CAIRO, Egypt – Sen. Hillary Clinton, D-N.Y., claimed she put 18 million cracks in the glass ceiling to women’s electoral participation during the U.S. presidential primaries. In Egypt, the glass ceiling is much lower, yet a church-sponsored program is helping a handful of courageous women chip away at the restrictions of a political culture that would otherwise exclude them.
Fatheya Abdel-Rahman is one of the pioneers. Before she ran and won a seat on her local council in the Asyut region of Egypt, she didn’t even know the local council existed. When she announced her candidacy for a council seat early this year, many in her village, including some of her relatives, criticized the 57-year-old for treading in territory where women are not supposed to trespass. But during her campaign she talked about everyday issues such as how local corruption was creating bread lines and letting the very poorest go hungry – issues she said male candidates tended to ignore.
Her strategy worked. Abdel-Rahman was elected in April, and by September she made good on one campaign promise by inaugurating the village’s only health clinic.
“Although I’m the first woman on the council, they have welcomed me. I have a voice,” she told Catholic News Service. “I’ve got the respect today of people who used to mock me. There’s a new vision in our community. Men and women come together in my house to talk about the future of the village.”
Abdel-Rahman’s political career was launched after she participated in political awareness training sponsored by Catholic Relief Services, the U.S. bishops’ international relief and development agency.
For years CRS has worked with women in microfinance programs, and the agency decided to upgrade the empowerment of women from the economic to the political arena. Working with two local Egyptian groups for the last two years, CRS sponsored seminars on political awareness for women who participated in small-loan programs. The seminars focused on the nuts and bolts of democracy: how to register to vote, how to get a voter ID card, how to file for office, how to support each other during the campaign.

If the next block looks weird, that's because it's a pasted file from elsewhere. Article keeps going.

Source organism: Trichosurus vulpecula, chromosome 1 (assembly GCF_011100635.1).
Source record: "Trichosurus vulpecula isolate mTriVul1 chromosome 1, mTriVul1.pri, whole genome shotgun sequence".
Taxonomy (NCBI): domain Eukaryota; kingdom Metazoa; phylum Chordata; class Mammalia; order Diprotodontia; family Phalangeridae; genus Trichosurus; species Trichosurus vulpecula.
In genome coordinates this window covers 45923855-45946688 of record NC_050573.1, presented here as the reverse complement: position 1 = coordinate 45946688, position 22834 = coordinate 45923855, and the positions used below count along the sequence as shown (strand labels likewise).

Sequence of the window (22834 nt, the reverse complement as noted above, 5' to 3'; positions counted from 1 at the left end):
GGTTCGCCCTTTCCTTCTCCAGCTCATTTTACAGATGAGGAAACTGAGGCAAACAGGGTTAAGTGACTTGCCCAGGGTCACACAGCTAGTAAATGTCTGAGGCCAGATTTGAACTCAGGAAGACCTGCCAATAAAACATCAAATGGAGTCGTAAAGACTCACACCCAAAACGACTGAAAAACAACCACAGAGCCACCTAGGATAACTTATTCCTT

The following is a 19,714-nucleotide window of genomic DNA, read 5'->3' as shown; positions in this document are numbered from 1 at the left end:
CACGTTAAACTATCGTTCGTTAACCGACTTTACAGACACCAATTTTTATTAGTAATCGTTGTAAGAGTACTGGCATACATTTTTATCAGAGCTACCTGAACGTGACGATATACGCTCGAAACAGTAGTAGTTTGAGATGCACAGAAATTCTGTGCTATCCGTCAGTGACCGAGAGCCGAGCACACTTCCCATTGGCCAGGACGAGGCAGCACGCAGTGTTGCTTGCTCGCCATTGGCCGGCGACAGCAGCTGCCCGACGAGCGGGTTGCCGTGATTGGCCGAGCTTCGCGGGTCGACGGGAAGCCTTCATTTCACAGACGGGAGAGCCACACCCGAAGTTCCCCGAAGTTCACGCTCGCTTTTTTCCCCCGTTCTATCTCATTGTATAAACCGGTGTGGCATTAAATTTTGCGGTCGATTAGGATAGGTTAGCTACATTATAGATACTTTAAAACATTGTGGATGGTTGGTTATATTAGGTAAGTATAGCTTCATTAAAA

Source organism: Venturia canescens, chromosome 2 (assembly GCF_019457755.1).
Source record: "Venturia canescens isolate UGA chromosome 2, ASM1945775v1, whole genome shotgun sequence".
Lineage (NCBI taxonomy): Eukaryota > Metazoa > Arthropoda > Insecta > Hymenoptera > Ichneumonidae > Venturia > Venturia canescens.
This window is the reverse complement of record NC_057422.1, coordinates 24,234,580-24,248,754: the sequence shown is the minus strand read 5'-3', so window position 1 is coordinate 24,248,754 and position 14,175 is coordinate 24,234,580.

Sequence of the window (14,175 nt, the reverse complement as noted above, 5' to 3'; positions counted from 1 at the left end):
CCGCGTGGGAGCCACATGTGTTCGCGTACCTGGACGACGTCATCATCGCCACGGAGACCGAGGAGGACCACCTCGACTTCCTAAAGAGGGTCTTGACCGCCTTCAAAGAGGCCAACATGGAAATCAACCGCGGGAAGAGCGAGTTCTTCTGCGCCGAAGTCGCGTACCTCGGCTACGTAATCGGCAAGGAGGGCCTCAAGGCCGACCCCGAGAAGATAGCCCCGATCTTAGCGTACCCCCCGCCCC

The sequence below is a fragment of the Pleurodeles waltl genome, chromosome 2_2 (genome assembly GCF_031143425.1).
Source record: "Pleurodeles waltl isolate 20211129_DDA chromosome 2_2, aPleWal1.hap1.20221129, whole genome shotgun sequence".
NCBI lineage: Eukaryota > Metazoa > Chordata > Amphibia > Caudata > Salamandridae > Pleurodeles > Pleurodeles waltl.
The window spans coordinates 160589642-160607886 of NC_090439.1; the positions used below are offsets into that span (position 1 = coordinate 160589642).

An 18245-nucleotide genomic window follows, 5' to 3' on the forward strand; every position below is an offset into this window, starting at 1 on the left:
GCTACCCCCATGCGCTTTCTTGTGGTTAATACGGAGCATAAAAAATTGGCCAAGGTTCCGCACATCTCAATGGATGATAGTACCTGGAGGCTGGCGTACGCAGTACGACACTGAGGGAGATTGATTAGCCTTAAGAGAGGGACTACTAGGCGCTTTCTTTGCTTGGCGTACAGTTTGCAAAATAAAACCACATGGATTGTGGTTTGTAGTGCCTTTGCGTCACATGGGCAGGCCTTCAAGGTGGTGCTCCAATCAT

Eleven thousand women participated, and they selected women from their midst to pursue electoral office. Forty-eight actually initiated the process of registering their candidacy. Five of them made it on the ballot. Of those five, three won.
Laila Ahmed, project manager for CRS, said the meager number of women elected does not reflect the campaign’s objectives.
“Our goal wasn’t to get women elected. Our goal was to increase the participation of women, so that women leaders would emerge in the community and run, whether they won or not. We were lucky to have three winners in such a difficult environment,” she said.
A U.S. government official whose agency has provided funding for the program said it is now widely accepted that if change is going to happen in poor communities, it will start with women.